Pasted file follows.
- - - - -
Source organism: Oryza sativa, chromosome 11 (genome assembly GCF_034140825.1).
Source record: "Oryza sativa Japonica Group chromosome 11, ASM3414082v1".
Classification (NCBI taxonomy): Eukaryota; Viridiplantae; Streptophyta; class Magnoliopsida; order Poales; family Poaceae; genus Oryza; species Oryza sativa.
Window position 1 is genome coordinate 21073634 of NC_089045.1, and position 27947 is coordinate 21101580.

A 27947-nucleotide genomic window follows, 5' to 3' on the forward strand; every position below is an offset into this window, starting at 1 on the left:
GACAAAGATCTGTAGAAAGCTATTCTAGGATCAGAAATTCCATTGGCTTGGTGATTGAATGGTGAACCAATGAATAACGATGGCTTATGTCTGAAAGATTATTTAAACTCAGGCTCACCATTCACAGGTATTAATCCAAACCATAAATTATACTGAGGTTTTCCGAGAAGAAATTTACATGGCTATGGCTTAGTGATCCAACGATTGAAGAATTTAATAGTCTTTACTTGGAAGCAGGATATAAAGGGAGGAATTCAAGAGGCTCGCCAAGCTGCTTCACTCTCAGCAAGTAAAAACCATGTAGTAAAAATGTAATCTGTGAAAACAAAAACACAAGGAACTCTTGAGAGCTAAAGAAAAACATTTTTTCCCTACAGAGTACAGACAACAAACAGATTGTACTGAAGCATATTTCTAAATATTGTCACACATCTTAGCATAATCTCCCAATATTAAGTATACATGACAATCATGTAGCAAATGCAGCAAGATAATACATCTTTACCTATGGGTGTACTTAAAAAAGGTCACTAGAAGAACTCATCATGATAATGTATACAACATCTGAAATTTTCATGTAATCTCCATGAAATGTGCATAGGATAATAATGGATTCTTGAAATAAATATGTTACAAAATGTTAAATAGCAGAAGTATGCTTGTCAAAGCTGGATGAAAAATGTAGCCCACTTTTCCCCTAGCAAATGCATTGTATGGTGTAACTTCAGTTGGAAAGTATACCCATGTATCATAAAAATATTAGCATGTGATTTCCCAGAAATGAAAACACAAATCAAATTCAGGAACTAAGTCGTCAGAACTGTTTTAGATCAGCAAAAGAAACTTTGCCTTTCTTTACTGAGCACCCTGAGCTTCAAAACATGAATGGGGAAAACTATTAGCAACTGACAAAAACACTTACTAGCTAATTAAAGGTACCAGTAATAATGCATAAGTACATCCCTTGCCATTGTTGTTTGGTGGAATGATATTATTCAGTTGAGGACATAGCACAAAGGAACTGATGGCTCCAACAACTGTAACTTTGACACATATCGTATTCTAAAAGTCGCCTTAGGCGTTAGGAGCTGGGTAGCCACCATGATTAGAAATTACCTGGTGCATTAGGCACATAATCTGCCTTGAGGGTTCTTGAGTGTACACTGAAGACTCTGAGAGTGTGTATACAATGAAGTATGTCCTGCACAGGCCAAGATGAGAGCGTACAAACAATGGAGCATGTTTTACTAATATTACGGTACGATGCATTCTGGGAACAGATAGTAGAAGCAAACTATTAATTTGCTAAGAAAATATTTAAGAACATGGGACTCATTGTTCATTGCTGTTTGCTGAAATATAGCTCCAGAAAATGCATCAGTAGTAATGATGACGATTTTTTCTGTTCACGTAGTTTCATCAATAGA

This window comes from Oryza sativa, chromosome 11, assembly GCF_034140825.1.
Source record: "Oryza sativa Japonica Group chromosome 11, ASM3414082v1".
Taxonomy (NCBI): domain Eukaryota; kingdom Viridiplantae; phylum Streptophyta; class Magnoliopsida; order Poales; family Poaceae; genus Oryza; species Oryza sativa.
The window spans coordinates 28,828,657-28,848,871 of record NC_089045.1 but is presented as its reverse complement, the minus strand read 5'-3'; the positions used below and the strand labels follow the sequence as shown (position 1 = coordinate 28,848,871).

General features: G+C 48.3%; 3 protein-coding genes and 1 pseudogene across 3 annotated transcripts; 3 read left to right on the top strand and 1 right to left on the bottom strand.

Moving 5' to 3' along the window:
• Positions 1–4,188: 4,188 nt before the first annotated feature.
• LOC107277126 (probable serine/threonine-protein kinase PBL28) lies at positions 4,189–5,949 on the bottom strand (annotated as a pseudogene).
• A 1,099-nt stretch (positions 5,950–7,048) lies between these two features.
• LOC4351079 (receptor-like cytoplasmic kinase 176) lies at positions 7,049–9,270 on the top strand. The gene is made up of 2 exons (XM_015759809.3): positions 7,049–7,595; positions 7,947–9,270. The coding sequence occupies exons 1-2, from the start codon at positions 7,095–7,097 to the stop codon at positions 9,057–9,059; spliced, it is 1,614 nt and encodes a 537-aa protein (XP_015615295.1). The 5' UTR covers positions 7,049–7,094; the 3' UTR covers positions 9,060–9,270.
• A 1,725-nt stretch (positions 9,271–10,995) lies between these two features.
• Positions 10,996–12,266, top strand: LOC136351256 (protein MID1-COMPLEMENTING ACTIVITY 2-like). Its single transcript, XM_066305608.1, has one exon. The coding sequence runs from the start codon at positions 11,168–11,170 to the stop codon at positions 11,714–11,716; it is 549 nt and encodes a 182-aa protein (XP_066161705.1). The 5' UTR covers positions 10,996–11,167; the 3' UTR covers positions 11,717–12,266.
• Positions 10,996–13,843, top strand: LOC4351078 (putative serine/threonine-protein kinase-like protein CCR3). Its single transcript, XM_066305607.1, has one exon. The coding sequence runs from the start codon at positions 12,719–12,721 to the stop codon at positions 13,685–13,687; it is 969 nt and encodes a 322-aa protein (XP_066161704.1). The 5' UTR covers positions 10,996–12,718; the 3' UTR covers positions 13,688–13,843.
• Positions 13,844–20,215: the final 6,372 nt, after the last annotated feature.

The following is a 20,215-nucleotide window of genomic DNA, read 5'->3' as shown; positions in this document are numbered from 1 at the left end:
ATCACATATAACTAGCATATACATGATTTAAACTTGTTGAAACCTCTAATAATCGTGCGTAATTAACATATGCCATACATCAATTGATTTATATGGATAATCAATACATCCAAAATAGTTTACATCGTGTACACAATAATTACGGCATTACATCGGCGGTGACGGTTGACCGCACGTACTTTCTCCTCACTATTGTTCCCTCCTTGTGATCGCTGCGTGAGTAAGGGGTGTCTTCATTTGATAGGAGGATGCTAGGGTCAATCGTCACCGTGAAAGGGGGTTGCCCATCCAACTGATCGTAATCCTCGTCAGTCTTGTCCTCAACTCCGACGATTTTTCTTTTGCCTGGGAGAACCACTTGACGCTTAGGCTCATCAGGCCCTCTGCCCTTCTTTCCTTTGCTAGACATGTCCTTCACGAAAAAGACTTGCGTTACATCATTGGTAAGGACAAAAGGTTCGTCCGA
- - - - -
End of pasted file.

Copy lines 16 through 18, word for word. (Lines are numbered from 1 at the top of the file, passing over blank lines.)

• LOC4351079 (receptor-like cytoplasmic kinase 176) lies at positions 7,049–9,270 on the top strand. The gene is made up of 2 exons (XM_015759809.3): positions 7,049–7,595; positions 7,947–9,270. The coding sequence occupies exons 1-2, from the start codon at positions 7,095–7,097 to the stop codon at positions 9,057–9,059; spliced, it is 1,614 nt and encodes a 537-aa protein (XP_015615295.1). The 5' UTR covers positions 7,049–7,094; the 3' UTR covers positions 9,060–9,270.
• A 1,725-nt stretch (positions 9,271–10,995) lies between these two features.
• Positions 10,996–12,266, top strand: LOC136351256 (protein MID1-COMPLEMENTING ACTIVITY 2-like). Its single transcript, XM_066305608.1, has one exon. The coding sequence runs from the start codon at positions 11,168–11,170 to the stop codon at positions 11,714–11,716; it is 549 nt and encodes a 182-aa protein (XP_066161705.1). The 5' UTR covers positions 10,996–11,167; the 3' UTR covers positions 11,717–12,266.